India’s BrahMos would now help Philippines’ massive defence strategy
The Philippines has decided to go ahead with a planned acquisition of the world’s fastest supersonic cruise missiles, BrahMos, from India that would sharpen the abilities of Philippines armed forces’ ability to defend coastal areas amid an on-going dispute with China over the South China Sea, according to the analysts.
BrahMos PJ-10,developed jointly by India and Russia, has the capability to be fired from ships, submarines, aircraft and ground launchers. The missile, which has a range of 290 kms and flies at three times the speed of sound, was tested several times last year by Indian armed forces at sea and on land. Indian army has already deployed a number of BrahMos missiles at points along its disputed and un-demarcated Line of Actual Control with China, keeping Chinese People’s Liberation Army (PLA) on back-foot.
The bilateral defence agreement was signed on Tuesday by Philippine defence undersecretary Raymund Elefante and Indian ambassador Shambu Kumaran in Manila. The agreement brings these two Asian countries, pestered by China, closer.
This agreement is also a first for India as it would represent the first major defence equipment sale by New Delhi.
According to Jane’s Defence Weekly magaziine, the Philippine government has announced a defence budget increase for 2021, with the aim to boost military modernisation. It is despite the extra economic constraints stemming from Covid-19.
In a budget speech on August 29, 2020, President Rodrigo Duterte said that the Department of National Defense (DND) will receive PHP209.1 billion (USD4.3 billion) in 2021, which represents a rise of 11% over the original allocation for 2020. A 100 Philippine Peso (PHP) is equivalent to INR 150.00.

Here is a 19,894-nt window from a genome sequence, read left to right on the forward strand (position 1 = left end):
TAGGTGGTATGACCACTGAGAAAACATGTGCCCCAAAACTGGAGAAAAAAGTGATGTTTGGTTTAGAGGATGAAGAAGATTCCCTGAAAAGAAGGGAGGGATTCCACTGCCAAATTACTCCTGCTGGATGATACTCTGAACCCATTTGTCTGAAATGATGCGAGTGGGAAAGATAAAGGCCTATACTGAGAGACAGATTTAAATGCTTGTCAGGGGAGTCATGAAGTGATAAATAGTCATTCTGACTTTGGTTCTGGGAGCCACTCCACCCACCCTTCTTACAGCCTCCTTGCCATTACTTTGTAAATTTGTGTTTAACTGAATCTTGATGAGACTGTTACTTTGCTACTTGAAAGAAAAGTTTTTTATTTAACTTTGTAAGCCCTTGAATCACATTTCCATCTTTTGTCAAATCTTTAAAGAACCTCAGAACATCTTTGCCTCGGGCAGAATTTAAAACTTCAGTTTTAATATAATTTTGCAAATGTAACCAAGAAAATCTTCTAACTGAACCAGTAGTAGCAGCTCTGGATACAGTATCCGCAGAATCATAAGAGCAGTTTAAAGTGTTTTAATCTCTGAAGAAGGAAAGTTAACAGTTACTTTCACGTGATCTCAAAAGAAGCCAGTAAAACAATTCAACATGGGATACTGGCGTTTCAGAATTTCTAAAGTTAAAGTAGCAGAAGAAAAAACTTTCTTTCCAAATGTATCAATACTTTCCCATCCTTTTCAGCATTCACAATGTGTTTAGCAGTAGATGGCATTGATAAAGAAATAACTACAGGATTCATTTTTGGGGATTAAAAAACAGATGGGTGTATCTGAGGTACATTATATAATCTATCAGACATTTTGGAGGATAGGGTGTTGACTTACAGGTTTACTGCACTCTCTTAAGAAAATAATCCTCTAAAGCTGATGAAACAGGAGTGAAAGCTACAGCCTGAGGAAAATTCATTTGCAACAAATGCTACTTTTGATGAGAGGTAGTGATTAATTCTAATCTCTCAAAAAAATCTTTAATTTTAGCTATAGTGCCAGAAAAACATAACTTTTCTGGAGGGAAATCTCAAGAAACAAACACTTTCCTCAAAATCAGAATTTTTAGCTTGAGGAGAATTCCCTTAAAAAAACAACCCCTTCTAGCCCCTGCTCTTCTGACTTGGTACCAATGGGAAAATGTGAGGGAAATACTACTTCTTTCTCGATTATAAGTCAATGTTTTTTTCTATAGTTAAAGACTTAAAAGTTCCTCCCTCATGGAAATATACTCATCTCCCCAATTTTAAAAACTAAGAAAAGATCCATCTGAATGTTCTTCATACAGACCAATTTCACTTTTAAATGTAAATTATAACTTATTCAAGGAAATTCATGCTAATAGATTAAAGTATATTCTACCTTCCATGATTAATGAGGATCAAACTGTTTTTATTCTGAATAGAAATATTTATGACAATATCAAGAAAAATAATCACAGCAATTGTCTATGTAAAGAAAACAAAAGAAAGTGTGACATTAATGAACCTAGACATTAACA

According to Jane’s website, the funding includes PHP 33 billion for military procurement and military arms procurements. Duterte said in his speech that the 2021 defence allocation is intended to “address threats and combat terrorism”, in a clear reference to the country’s two-pronged security challenge to protect territory in the South China Sea and tackle internal insurgency.
To ease the strings on Filipino government, New Delhi reportedly offered a financially strapped Manila a US$100 million soft loan to acquire the missiles in December, but Duterte was reluctant to accept the offer, given his local political compulsions.
The urgency of this defence deal can be rooted to the claims being made by Beijing over the entire South China Sea, stretching across 3.6 million square kilometers, as its territory. In 2016, the international arbitration ruling had invalidated most of Beijing’s rival claims in the South China Sea.
According to the The Hague tribunal, Philippines has a validated case on the disputed waters of the South China Sea. It had ruled that rocky outcrops claimed by China – some of which are exposed only at low tide – cannot be used as the basis of territorial claims. The tribunal’s ruling said, “Some of the waters were within the exclusive economic zone of the Philippines because those areas are not overlapped by any possible entitlement of China”.
The Hague tribunal accused China of violating the Philippines’ sovereign rights in those waters. It observed that by interfering with its fishing and petroleum exploration and by constructing artificial islands, China has infringed the sovereignty of another country. However, China had refused to accept the ruling. Since then, the militarization and Chinese aggressiveness in the waters poses threat to the Philippines.
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